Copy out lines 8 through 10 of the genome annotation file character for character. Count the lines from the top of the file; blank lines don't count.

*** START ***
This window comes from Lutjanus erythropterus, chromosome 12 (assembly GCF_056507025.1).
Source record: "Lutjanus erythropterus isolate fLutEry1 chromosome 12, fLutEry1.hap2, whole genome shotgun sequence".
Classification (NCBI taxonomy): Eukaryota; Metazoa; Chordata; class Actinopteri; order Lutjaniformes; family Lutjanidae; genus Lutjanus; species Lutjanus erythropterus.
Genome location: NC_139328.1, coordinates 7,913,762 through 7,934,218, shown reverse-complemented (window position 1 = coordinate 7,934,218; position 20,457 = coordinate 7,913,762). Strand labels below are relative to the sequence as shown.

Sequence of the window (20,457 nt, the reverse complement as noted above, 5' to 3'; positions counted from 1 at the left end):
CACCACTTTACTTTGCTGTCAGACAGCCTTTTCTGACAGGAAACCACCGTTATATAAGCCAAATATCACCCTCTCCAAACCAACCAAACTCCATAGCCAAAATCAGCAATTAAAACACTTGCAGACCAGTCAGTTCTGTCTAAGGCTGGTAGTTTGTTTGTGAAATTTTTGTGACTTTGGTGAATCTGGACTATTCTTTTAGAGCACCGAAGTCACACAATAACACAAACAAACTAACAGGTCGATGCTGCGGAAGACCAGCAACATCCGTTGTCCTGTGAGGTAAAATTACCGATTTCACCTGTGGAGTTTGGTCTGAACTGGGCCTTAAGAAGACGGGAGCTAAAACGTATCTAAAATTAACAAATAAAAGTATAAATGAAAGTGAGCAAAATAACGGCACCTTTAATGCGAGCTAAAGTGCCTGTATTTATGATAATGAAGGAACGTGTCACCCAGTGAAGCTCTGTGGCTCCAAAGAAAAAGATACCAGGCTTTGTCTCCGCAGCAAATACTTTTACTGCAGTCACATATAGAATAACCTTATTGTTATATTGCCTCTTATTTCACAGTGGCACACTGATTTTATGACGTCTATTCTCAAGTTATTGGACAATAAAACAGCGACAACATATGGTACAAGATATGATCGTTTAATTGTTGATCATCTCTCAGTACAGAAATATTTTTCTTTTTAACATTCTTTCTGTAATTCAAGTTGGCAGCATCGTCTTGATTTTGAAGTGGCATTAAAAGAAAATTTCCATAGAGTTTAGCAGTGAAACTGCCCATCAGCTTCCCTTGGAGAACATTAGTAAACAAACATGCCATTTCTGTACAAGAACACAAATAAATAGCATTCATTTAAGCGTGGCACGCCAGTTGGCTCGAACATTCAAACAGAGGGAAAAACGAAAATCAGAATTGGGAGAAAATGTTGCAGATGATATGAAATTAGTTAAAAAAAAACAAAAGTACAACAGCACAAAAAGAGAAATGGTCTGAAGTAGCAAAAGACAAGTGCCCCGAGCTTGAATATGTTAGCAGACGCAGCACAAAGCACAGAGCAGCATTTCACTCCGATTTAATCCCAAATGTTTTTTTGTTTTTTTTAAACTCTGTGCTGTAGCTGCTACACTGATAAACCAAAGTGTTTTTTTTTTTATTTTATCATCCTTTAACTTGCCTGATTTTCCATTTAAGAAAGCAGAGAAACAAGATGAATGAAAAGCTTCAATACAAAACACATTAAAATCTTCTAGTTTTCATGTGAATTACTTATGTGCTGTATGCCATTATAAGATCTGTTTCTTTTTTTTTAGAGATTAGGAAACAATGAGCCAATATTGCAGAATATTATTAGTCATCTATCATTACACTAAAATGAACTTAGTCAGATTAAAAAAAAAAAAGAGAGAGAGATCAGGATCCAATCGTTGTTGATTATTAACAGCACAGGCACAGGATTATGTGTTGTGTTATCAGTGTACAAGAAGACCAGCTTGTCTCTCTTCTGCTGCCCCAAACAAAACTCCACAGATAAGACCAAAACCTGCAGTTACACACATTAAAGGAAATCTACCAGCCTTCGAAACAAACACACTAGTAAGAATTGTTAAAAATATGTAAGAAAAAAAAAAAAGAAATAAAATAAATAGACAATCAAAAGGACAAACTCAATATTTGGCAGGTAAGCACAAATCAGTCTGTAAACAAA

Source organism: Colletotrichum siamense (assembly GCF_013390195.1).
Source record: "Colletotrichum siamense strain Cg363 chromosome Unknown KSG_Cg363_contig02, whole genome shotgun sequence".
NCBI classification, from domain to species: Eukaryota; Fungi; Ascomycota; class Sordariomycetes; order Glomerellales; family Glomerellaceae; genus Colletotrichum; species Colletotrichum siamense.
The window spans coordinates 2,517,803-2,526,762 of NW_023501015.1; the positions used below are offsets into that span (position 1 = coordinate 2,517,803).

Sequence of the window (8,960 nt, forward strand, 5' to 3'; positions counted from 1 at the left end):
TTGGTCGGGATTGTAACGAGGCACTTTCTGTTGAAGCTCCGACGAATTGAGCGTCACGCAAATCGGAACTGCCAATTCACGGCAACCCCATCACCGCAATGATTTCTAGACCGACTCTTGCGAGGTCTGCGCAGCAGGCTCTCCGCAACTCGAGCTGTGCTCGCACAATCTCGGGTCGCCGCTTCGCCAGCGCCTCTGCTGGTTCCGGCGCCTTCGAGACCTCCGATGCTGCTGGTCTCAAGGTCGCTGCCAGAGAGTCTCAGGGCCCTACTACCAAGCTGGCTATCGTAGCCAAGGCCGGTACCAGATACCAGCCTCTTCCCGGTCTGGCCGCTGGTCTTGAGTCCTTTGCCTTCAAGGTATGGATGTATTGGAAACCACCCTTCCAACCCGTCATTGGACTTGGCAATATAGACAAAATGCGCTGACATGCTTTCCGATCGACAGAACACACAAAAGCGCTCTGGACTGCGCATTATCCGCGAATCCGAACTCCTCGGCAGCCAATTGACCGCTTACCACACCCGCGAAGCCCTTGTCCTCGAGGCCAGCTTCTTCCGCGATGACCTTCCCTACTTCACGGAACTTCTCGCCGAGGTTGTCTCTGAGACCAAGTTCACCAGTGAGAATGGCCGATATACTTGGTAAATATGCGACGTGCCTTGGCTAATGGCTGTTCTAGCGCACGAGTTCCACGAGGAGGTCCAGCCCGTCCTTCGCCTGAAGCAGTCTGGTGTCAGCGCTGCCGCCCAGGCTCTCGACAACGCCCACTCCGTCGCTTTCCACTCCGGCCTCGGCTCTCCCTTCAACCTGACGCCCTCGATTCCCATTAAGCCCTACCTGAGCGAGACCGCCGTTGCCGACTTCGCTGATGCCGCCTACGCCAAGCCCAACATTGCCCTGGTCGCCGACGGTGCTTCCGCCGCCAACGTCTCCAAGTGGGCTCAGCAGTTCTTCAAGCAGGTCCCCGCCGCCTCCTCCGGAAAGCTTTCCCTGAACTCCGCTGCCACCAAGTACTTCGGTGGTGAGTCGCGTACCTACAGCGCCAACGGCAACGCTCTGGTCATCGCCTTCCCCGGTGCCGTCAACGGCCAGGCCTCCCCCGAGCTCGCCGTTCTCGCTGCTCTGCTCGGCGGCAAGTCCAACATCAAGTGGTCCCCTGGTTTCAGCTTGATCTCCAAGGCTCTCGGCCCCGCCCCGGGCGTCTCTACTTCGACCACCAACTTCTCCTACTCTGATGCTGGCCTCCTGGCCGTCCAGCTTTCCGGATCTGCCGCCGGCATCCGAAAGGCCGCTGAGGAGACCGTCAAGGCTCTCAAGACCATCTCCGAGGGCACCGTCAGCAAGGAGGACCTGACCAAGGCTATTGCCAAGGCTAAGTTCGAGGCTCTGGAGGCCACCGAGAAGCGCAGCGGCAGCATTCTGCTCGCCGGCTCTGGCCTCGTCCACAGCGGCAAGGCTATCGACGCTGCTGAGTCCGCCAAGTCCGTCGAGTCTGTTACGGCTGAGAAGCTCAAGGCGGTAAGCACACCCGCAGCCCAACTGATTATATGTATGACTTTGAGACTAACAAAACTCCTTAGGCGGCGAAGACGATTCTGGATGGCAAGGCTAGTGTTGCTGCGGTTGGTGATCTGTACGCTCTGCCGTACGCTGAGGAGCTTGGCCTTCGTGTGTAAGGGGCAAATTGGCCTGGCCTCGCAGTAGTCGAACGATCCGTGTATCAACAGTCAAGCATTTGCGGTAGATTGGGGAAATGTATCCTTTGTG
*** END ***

Source record: "Colletotrichum siamense strain Cg363 chromosome Unknown KSG_Cg363_contig02, whole genome shotgun sequence".
NCBI classification, from domain to species: Eukaryota; Fungi; Ascomycota; class Sordariomycetes; order Glomerellales; family Glomerellaceae; genus Colletotrichum; species Colletotrichum siamense.
The window spans coordinates 2,517,803-2,526,762 of NW_023501015.1; the positions used below are offsets into that span (position 1 = coordinate 2,517,803).